Dragon Rule: Book Five of The Age of Fire Series

It’s clear Knight enjoys writing about dragons. He personifies them with keen attention to their physical limitations, historical contrivances and builds cultures one may expect in a dragon world.

Perhaps because I didn’t read the first books in the series, Dragon Rule didn’t fully engage me. This book doesn’t stand on its own.  It appears written for current fans, as a bridge to the next installment of the series.

Dragon fans should check out the History of Dragons on the Draconsinka web site for some fun information on dragon lore in general.

Dragon Rule, The Age of Fire series #5, by E. E. KnightDragon Rule (Age of Fire, #5) by E.E. Knight
Series: Age of Fire #5
Published by Roc on December 1st 2009
Genres: Fantasy
Pages: 320
Goodreads

The author of the national bestselling Vampire Earth series presents the fiery fifth book in his epic dragons saga.
Scattered across a continent, three dragon siblings are among the last of a dying breed?the final hope for their species? survival.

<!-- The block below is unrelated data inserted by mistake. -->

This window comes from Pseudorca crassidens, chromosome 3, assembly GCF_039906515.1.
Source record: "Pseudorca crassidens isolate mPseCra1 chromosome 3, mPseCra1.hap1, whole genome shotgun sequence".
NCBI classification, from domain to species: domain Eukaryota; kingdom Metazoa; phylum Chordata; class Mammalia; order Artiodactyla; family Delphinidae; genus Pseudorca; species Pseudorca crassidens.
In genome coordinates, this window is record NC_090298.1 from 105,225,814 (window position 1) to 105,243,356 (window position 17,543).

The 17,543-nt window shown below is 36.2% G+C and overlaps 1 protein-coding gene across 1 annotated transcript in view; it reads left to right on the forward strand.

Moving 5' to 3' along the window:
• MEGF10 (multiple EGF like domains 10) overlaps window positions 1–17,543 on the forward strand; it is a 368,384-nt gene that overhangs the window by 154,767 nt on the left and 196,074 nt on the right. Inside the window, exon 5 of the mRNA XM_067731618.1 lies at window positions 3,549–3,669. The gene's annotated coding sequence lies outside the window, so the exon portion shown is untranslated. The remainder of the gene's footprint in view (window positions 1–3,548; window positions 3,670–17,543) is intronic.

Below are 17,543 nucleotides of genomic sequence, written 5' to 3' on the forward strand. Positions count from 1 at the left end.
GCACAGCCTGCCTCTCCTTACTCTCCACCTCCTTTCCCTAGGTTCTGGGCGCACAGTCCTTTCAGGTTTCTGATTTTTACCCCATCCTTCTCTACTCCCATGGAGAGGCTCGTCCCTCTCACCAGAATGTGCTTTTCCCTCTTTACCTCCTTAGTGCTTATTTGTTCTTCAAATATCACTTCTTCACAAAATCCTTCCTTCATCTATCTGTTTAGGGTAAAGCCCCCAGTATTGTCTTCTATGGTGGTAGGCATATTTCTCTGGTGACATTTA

Wistala, sister to the Copper who is now Emperor of the Upper World, has long thought humans the equal of dragons. She leads the Firemaids, fierce female fighting dragons who support the Hominids of Hypatia. Which puts her at odds with both her brothers, for the Copper has no use for the humans he now dominates and AuRon, the rare scale-less grey, would isolate himself and his family from both the world of men and the world of dragons. But as the Copper?s empire roils with war, greed, and treachery, the time is fast approaching when Wistala will have to choose who to stand with? and fight for...

 

The True Confessions of Charlotte Doyle by Avi

Redd Becker Book Review

The True Confessions of Charlotte DoyleThe True Confessions of Charlotte Doyle, a coming-of-age adventure, leads the way with a dynamic heroine. Avi portrays Charlotte as smart, courageous and ‘willing to make things right’ when she makes mistakes. But as Charlotte faces a world more convoluted than her protected girl’s school had been, her moral compass requires fine tuning.

Avi mixes historical details well in this mystery adventure. Written in first person, Charlotte shows us the world of the high seas. Our thirteen year old heroine finds herself caught between captain and crew, when she transverses the Atlantic as the only female on a ship ripe for mutiny. Her naivety as a privileged girl, schooled at Barrington School for Better Girls in 1832, gets her in trouble when she does what they taught prudent. Their advice backfires and Charlotte finds herself an outcaste on a ship of ruffians.